All The King’s Men: More Faithful Version Equals Tepid Remake!

All The King's Men - One-sheetSteven Zallian's "All The King's Men" recounts the rise and fall of Louisiana politician Willie Stark [not-so-loosely based on notorious Louisiana politician, Huey Long]. More faithfully adapted from the Pulitzer Prize-winning novel by Robert Penn Warren than the original 1949 film, it still comes off as a tepid remake. Part of the problem is that it feels like a mash-up of two vastly different films…

 

 

Low-level politician Willie Stark [Sean Penn] – a county treasurer in a small county – rises to become governor of Louisiana by running as the man who fought a corrupt system and lost, resulting in the deaths of three schoolchildren in a fire in a badly built school. He had contested the awarding of the contract to a certain contractor, but was ignored – until the fire.

Between his hammering home the corruption of the current administration, playing on his being a "hick" – just like the majority of Louisiana voters – and promising to build roads, schools and hospitals, Stark gets himself elected. A rare, objective reporter, Jack Burden [Jude Law], is enlisted to work with Stark's administration – along with a PR flack [Patricia Clarkson] and one of the former administration's thugs [James Gandolfini].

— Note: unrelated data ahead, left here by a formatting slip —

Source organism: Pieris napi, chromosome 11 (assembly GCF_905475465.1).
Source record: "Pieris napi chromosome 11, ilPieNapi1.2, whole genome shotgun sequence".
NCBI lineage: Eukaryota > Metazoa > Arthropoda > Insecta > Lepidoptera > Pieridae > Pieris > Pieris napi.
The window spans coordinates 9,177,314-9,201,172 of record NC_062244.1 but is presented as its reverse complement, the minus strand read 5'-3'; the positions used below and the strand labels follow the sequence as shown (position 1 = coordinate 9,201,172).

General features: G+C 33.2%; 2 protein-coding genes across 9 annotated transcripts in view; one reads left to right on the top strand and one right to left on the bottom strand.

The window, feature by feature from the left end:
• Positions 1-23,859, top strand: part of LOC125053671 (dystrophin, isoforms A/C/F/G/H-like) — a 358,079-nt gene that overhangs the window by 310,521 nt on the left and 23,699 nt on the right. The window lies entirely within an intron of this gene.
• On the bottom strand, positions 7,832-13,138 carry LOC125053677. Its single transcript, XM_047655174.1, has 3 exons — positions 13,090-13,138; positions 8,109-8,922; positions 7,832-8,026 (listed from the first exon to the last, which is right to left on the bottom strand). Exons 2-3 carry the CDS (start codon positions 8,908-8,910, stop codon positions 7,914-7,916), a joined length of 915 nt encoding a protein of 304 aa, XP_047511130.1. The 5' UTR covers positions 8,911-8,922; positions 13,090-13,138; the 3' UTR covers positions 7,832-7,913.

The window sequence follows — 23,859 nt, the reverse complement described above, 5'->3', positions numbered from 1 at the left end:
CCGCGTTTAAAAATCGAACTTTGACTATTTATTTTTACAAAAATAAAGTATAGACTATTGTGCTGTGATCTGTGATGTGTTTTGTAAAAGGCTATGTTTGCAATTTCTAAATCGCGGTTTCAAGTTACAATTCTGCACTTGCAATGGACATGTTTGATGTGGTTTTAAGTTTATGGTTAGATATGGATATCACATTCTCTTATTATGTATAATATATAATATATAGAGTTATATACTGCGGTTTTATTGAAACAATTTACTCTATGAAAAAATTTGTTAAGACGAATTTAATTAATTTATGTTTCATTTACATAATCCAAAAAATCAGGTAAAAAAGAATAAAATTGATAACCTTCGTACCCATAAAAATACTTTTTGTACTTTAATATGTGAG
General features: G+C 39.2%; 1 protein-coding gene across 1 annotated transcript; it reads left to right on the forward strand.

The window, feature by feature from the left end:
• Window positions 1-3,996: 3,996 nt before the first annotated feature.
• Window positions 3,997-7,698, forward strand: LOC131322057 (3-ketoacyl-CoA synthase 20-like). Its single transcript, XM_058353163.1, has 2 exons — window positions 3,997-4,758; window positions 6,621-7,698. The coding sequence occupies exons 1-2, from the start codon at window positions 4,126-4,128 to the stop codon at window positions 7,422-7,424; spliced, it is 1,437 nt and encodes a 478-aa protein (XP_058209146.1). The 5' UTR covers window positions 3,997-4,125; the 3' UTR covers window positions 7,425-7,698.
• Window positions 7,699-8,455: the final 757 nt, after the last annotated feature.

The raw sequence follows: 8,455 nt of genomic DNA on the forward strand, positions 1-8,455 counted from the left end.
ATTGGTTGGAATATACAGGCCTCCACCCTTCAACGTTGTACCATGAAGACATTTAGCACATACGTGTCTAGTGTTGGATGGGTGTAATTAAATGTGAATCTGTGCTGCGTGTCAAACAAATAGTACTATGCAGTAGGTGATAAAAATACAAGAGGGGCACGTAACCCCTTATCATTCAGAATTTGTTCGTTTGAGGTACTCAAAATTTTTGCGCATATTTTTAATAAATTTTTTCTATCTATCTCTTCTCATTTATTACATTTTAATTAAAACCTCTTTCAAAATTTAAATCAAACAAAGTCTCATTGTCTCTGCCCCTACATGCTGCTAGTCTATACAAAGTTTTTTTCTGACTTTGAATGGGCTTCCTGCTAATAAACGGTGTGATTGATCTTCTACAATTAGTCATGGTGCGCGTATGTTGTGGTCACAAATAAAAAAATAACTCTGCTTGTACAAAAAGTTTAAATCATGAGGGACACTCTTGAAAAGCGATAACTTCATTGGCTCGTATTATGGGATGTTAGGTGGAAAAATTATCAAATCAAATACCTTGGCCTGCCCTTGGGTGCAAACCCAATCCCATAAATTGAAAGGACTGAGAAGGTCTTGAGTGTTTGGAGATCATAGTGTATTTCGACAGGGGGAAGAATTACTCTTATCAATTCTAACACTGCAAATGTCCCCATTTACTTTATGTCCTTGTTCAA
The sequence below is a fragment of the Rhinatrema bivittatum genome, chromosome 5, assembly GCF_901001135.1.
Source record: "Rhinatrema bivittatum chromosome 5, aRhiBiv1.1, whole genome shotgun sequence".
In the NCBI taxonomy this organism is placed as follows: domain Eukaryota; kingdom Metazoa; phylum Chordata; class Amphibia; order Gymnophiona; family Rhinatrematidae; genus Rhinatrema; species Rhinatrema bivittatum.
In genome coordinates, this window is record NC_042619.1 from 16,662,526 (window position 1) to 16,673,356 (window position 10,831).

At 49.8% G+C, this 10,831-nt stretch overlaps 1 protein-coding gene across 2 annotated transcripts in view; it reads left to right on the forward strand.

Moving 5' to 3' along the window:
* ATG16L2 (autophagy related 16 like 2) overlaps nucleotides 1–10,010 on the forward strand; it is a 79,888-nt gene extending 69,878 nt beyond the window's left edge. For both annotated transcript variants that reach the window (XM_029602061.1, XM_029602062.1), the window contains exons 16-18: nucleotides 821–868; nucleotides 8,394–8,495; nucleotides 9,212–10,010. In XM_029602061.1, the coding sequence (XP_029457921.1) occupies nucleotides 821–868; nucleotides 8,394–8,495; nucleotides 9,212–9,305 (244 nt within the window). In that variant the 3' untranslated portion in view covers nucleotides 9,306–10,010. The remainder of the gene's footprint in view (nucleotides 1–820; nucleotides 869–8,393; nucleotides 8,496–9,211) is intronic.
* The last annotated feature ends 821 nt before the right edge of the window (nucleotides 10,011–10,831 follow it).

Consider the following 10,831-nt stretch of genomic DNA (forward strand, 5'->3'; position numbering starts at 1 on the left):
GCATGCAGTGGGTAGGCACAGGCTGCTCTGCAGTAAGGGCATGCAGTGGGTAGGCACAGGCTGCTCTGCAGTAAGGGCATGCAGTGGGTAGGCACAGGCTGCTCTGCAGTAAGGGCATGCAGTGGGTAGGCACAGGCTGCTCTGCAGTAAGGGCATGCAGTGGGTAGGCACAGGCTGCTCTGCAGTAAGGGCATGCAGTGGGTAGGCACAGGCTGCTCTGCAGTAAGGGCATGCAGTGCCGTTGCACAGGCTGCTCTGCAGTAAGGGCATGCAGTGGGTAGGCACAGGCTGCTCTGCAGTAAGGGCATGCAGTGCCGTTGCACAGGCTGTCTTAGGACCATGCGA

The problem is that power corrupts, and – although he fulfills his campaign promises – Stark falls prey to the various temptations that come to a man in power. While he uses suspicious means to fulfill his promises, he espouses a philosophy that "all good comes from bad."

All The King's Men - Law & Penn

With its washed out palette, "All The King's Men" captures the gritty, grimy feel of a Louisiana that could be in the middle of the thirties as easily as the fifties. It's easy to believe that this area's people are beaten down and on the verge of giving up even thinking of the possibility of better days.

The biggest problem is that Sean Penn and the rest of the cast are in two different movies. Penn seems to be playing Shakespeare, while everyone else seems to be part of downer version of a Frank Capra film. The contrast between the two might provide what life there is to the film, but Penn is so over the top that we can see him acting and it pulls us right out of the film.

Another problem is that – with the exception of Sir Anthony Hopkins and one or two other minor supporting actors – the rest of the cast is briefly sketched and remains something of a cipher. Only Jude Law and Kate Winslet [as Jack Burden's One True Love] even seem to be trying to rise above the lackluster script.

When one has a cast of this stature, and a source that is as impeccable, it is a pretty good trick to turn out a film that this lukewarm. There aren't many films that make feel like I've had time stolen from my life, but this is certainly one of them. A better bet would be to seek out a copy of the original 1949 film that won three Oscars

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